‘Ilo Ilo’: Singaporean director Anthony Chen’s heartfelt and understated drama

Ilo Ilo 2013

It is very likely that viewers watching Singaporean filmmaker Anthony Chen’s remarkable debut film Ilo Ilo might find it hard to believe that this is really the work of a first-time filmmaker. The maturity, confidence, and mastery displayed in the storytelling are so impressive that, by the time you get to the end credits, you are overwhelmed by the sheer magnitude and force of its emotional power. I watched it for the second time today and loved it even more. Drawing from his own childhood experiences, Chen has fashioned a heartfelt and understated domestic drama that is set during the Asian financial crisis of 1997.

It centers on a family of three trying to get by in Singapore: The husband (Chen Tianwen) works as a salesman for a glass manufacturing company and he is not doing very well. He is unsatisfied and on the side, hopes to make some extra money from the lottery and the investment he made in the stock market. The wife (Yeo Yann Yann) works for a shipping company, is heavily pregnant and has to witness employees being laid off day by day. And she has to type all their letters. The son, Jiale, is a spoilt little brat who frequently gets into trouble at his school. He has an obsession with his ‘Tamagotchi’ (a small digital toy that was all the rage at the time – even I had one). The parents, fed up with all the phone calls they get from the school, finally decide to hire a maid – a Filipino woman called Theresa aka Terry who has problems of her own.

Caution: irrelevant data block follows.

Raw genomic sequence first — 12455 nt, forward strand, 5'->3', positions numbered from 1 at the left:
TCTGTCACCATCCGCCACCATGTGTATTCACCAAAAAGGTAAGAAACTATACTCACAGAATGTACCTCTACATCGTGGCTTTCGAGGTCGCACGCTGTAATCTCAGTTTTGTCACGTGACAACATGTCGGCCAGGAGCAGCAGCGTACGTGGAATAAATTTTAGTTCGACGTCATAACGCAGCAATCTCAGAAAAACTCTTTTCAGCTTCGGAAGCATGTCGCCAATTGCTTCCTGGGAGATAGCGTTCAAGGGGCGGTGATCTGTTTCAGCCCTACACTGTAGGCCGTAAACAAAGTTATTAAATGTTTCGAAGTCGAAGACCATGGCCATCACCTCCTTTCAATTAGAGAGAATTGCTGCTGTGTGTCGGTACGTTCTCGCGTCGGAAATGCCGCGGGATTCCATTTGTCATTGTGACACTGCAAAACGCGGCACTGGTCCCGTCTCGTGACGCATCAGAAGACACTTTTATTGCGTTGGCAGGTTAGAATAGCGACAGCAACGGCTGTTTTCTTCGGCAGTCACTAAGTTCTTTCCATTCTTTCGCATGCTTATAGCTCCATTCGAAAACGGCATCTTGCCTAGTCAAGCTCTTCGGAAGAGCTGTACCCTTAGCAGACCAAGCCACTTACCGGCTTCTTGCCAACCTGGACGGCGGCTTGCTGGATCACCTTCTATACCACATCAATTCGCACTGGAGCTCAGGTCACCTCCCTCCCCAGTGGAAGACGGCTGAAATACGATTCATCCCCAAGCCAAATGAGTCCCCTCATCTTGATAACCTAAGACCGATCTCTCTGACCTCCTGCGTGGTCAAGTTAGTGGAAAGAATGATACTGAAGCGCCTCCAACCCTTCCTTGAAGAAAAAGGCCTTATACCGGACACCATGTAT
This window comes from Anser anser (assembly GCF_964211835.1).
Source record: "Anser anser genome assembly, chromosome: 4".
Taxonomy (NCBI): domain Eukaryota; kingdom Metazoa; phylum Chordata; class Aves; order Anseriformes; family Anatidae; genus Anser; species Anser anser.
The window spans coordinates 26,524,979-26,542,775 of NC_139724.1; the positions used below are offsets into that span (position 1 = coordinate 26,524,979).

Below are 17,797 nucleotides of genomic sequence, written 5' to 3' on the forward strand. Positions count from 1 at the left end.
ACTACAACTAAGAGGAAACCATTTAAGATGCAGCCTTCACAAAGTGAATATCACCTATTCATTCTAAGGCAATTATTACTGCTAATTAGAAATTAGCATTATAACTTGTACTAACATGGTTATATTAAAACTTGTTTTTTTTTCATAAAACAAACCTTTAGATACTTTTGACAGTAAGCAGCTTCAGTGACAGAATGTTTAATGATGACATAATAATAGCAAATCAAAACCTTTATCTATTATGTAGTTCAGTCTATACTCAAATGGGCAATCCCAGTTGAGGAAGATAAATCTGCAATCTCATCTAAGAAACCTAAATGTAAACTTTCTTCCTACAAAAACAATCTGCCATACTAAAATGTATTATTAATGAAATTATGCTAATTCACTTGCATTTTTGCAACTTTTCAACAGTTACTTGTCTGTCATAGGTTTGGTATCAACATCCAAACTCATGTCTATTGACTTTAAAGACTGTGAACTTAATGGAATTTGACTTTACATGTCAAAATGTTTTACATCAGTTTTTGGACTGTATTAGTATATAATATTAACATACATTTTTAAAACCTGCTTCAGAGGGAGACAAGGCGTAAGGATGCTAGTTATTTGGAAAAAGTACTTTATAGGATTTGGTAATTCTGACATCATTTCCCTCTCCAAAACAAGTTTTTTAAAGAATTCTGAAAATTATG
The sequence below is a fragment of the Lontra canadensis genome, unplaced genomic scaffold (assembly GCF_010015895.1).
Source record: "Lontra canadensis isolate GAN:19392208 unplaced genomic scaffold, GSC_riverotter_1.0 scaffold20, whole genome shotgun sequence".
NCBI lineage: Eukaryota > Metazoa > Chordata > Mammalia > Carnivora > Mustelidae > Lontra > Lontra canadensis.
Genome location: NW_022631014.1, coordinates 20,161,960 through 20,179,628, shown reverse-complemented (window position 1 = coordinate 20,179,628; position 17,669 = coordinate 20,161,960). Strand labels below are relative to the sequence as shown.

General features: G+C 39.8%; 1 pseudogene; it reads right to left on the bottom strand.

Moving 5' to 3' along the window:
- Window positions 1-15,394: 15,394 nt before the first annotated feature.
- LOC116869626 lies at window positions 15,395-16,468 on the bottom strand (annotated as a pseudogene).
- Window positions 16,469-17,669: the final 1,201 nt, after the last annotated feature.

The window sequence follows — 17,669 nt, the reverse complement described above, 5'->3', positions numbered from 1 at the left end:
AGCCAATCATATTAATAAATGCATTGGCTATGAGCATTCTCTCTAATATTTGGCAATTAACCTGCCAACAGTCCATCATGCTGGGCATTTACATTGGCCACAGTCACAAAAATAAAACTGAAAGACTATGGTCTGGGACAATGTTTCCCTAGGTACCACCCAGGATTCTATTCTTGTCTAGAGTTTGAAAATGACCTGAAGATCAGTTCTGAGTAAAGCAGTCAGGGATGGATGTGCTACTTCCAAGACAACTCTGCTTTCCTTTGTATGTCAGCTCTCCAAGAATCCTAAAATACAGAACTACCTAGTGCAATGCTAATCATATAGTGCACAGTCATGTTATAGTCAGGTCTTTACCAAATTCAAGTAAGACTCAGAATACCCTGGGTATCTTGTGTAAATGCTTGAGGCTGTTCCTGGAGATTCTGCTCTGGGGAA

Terry finds it hard to get along with Jiale at first – the boy’s shenanigans become too much for her at one point and she gives him a piece of her mind – but gradually the two become the best of friends and the boy even starts to treat her better than his own mother treats her. In one particular scene, a birthday celebration is going on and the relatives make Terry sit outside but the boy later slips out and gives her company. Actions like these arouse the jealousy of his mother at times and leads to a few heated confrontations. The neglect of Jiale’s parents on one side is nicely paralleled on the other by Terry’s neglect of her own son – again, she has to make enough to provide for her own family. So, on the suggestion of a neighbor, she takes a part-time job as a hairdresser.

We are not sure of who to blame here for the boy’s behavior. Actually, he is not really a bad kid and his reckless and defiant attitude could be attributed to his parents’ neglect. But can we really blame the parents? These are very tough times and they are constantly worrying about the security and stability of their job. This is not really a depressing film. There are some parts here that resonated with me personally because I’ve been through all this when I was a kid. I was not, however, looked after by a maid. But these other Middle-class problems, you know. Every actor has played their parts beautifully, especially Angeli Bayani who plays Terry. And the actor who plays the father provides the occasional humor. The film made Singapore proud when it won the prestigious Caméra d’Or at the 2013 Cannes Film Festival. This film is not to be missed. I strongly recommend it.



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